So, the actual sound of Mindcrime II is amazing. The songs however are not up to the very high standards that Mindcrime I set. There is no “I Don’t Believe In Love” or “Eyes Of A Stranger”, although some songs like “The Hands” come pretty close, with an amazing metallic riff and great chorus. (Did anyone else notice a few bars of music from “I Don’t Believe In Love” within “The Hands”? Listen again.) “I’m American” is lyrically fantastic, and angrier than anything Queensryche has done since Q2K. “Chase” is the one featuring Dio, and the one I keep coming back to.

The thing about Queensryche albums is, they do tend to get better with time.  Maybe they were always slightly ahead of the curve, or more likely they just take a few listens to absorb.  It’s been a decade now, and few of the Mindcrime II songs remain lodged in the my brain.  Meanwhile, I could hum any song from the first one.  In particular, the second side of Mindcrime II really takes a drop.  Tracks like “Fear City Slide” do not have the impact of “I Don’t Believe in Love”, and the closer “All the Promises” fails to deliver.  It’s a concept album after all, and the last song is like the last scene in a movie.  It should be memorable.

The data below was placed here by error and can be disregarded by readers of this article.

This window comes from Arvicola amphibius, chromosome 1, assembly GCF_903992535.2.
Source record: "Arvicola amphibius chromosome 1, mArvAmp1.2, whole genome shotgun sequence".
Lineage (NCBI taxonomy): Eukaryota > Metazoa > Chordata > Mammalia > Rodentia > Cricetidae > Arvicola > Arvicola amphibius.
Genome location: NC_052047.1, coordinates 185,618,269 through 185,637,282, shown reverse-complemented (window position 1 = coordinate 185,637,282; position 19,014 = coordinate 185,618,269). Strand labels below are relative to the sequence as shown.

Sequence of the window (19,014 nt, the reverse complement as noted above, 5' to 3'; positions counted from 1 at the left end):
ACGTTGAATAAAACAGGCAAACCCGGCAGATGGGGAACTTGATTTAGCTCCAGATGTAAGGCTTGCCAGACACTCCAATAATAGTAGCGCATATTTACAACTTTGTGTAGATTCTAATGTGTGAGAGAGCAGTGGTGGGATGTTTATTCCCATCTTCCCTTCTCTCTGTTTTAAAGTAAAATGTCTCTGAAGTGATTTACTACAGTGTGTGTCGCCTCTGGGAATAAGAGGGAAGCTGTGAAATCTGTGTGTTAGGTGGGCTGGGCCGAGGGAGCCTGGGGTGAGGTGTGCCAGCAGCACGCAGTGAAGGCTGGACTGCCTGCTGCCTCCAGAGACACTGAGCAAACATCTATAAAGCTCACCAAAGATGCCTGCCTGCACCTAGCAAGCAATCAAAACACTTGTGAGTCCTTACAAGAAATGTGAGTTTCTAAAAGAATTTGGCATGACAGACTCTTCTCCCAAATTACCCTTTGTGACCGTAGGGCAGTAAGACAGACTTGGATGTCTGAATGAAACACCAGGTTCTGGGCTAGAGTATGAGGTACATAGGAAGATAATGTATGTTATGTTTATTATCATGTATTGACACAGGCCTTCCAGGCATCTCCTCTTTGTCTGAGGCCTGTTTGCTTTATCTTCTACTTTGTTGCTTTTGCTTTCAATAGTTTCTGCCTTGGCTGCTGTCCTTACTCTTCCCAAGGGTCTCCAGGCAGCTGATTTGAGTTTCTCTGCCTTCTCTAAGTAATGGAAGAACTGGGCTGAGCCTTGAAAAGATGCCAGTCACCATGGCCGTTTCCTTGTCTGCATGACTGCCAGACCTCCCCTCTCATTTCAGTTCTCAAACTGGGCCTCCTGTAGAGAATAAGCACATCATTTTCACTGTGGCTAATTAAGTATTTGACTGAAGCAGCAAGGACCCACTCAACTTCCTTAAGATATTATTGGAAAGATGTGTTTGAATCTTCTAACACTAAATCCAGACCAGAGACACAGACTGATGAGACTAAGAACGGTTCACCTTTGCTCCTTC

Will Mindcrime II ever become classic like the original? Doubtful. As soon as you name something with a “II” behind it, you’re painting yourself into a corner, but Queensryche have done about as good a job as the fans could have expected.  It seems many fans have warmed up to it over the years, though it certainly cannot be considered equal with the original.

3/5 stars

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REVIEW: Queensryche – Tribe (2003)

FLAMING TURDS

“Flaming Turds” artwork courtesy of SARCA at CAUGHT ME GAMING.  Thanks Sarca!

We continue with the WEEK OF FLAMING TURDS!  We’re looking at a collection of malodorous music.  Strike a match, you’ll need it for these stinkers!  Today, please welcome to the stage, Mr. Geoff Tate.

Scan_20160228QUEENSRŸCHE – Tribe (2003 Sanctuary)